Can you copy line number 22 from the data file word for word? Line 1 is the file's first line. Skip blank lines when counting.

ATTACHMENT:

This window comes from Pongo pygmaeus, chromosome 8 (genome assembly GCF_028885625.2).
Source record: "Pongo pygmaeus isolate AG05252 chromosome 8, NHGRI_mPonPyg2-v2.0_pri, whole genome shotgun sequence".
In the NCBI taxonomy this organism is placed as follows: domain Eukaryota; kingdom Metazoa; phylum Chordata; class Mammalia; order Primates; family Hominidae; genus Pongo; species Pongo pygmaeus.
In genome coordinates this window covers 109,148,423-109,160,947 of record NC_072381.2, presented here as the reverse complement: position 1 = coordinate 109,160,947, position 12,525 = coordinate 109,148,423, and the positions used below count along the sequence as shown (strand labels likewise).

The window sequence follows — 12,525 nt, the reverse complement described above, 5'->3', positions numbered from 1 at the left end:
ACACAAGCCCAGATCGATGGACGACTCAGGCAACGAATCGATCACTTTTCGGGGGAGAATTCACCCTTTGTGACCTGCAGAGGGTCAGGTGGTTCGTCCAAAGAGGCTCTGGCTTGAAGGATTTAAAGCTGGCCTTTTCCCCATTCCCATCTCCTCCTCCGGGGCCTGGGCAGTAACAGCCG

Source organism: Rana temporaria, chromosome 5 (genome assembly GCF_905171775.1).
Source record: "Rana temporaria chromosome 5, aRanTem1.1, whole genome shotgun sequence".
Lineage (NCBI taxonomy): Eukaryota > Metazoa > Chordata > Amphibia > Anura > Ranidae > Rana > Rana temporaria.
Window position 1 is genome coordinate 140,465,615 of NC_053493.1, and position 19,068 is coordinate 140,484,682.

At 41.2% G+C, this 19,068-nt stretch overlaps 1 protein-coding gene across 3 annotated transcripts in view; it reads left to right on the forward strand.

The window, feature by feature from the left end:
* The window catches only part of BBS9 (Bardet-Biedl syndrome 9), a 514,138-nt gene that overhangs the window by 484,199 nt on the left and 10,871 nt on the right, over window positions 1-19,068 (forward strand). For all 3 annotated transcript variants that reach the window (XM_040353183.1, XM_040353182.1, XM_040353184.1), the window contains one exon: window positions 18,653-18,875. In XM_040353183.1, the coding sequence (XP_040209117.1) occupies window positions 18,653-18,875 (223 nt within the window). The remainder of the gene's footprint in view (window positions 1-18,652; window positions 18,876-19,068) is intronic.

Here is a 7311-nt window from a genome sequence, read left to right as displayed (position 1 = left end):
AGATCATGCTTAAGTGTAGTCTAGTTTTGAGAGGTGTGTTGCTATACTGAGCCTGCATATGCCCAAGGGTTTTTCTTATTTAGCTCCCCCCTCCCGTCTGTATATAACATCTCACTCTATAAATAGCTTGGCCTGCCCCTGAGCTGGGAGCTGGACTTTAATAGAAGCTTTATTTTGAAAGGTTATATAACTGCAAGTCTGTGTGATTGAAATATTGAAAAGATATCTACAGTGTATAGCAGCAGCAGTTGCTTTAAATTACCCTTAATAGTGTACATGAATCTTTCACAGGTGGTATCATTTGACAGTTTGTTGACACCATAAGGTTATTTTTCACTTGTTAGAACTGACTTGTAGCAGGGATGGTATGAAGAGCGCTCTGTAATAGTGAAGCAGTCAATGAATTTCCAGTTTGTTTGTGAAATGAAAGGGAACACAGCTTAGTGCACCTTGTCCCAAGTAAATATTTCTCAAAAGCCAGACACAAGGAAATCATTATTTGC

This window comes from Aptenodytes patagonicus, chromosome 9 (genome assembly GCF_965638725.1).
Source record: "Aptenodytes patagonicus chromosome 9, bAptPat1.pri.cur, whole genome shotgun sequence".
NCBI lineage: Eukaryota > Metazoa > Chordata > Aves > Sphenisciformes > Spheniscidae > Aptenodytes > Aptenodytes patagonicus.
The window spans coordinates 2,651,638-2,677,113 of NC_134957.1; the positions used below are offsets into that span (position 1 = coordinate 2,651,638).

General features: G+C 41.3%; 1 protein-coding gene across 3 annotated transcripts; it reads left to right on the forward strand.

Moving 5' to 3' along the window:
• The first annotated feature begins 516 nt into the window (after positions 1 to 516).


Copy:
• The first annotated feature begins 516 nt into the window (after positions 1 to 516).